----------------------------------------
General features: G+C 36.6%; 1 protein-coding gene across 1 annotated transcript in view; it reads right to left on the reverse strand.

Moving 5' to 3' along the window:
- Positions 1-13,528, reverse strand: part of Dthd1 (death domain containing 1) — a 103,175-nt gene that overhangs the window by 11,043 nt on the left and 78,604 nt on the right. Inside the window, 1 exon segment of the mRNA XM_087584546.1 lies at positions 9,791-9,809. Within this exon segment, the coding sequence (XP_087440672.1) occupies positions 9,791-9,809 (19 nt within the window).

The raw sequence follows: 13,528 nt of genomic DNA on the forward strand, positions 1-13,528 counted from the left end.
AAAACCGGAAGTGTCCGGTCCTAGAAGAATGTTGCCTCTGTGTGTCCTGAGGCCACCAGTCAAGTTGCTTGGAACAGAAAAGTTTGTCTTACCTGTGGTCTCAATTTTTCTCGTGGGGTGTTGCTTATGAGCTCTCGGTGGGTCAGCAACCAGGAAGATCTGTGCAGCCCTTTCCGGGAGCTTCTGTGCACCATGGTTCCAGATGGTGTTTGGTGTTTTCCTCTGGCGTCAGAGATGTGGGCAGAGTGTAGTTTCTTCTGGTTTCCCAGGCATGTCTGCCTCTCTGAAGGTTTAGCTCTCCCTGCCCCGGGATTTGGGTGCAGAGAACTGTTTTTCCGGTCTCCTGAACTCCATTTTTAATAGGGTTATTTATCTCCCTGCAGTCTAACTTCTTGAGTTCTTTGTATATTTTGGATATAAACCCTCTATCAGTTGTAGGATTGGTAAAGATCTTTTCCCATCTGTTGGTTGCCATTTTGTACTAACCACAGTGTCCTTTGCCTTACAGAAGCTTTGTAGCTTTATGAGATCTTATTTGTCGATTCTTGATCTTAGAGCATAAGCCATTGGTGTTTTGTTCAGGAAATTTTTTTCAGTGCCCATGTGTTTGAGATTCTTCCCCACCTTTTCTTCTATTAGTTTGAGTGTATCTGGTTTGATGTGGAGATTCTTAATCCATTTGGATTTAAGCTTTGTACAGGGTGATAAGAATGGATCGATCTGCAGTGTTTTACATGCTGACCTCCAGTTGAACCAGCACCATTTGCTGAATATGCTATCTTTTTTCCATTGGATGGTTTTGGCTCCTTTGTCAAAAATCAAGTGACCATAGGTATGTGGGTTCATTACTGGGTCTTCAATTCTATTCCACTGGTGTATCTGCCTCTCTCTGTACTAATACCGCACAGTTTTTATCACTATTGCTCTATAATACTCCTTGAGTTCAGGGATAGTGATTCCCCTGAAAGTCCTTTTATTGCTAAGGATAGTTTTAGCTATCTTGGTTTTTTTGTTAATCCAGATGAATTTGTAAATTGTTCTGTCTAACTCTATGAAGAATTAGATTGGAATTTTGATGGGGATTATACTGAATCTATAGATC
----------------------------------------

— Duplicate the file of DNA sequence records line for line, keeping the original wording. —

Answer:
General features: G+C 36.6%; 1 protein-coding gene across 1 annotated transcript in view; it reads right to left on the reverse strand.

Moving 5' to 3' along the window:
- Positions 1-13,528, reverse strand: part of Dthd1 (death domain containing 1) — a 103,175-nt gene that overhangs the window by 11,043 nt on the left and 78,604 nt on the right. Inside the window, 1 exon segment of the mRNA XM_087584546.1 lies at positions 9,791-9,809. Within this exon segment, the coding sequence (XP_087440672.1) occupies positions 9,791-9,809 (19 nt within the window).

The raw sequence follows: 13,528 nt of genomic DNA on the forward strand, positions 1-13,528 counted from the left end.
AAAACCGGAAGTGTCCGGTCCTAGAAGAATGTTGCCTCTGTGTGTCCTGAGGCCACCAGTCAAGTTGCTTGGAACAGAAAAGTTTGTCTTACCTGTGGTCTCAATTTTTCTCGTGGGGTGTTGCTTATGAGCTCTCGGTGGGTCAGCAACCAGGAAGATCTGTGCAGCCCTTTCCGGGAGCTTCTGTGCACCATGGTTCCAGATGGTGTTTGGTGTTTTCCTCTGGCGTCAGAGATGTGGGCAGAGTGTAGTTTCTTCTGGTTTCCCAGGCATGTCTGCCTCTCTGAAGGTTTAGCTCTCCCTGCCCCGGGATTTGGGTGCAGAGAACTGTTTTTCCGGTCTCCTGAACTCCATTTTTAATAGGGTTATTTATCTCCCTGCAGTCTAACTTCTTGAGTTCTTTGTATATTTTGGATATAAACCCTCTATCAGTTGTAGGATTGGTAAAGATCTTTTCCCATCTGTTGGTTGCCATTTTGTACTAACCACAGTGTCCTTTGCCTTACAGAAGCTTTGTAGCTTTATGAGATCTTATTTGTCGATTCTTGATCTTAGAGCATAAGCCATTGGTGTTTTGTTCAGGAAATTTTTTTCAGTGCCCATGTGTTTGAGATTCTTCCCCACCTTTTCTTCTATTAGTTTGAGTGTATCTGGTTTGATGTGGAGATTCTTAATCCATTTGGATTTAAGCTTTGTACAGGGTGATAAGAATGGATCGATCTGCAGTGTTTTACATGCTGACCTCCAGTTGAACCAGCACCATTTGCTGAATATGCTATCTTTTTTCCATTGGATGGTTTTGGCTCCTTTGTCAAAAATCAAGTGACCATAGGTATGTGGGTTCATTACTGGGTCTTCAATTCTATTCCACTGGTGTATCTGCCTCTCTCTGTACTAATACCGCACAGTTTTTATCACTATTGCTCTATAATACTCCTTGAGTTCAGGGATAGTGATTCCCCTGAAAGTCCTTTTATTGCTAAGGATAGTTTTAGCTATCTTGGTTTTTTTGTTAATCCAGATGAATTTGTAAATTGTTCTGTCTAACTCTATGAAGAATTAGATTGGAATTTTGATGGGGATTATACTGAATCTATAGATC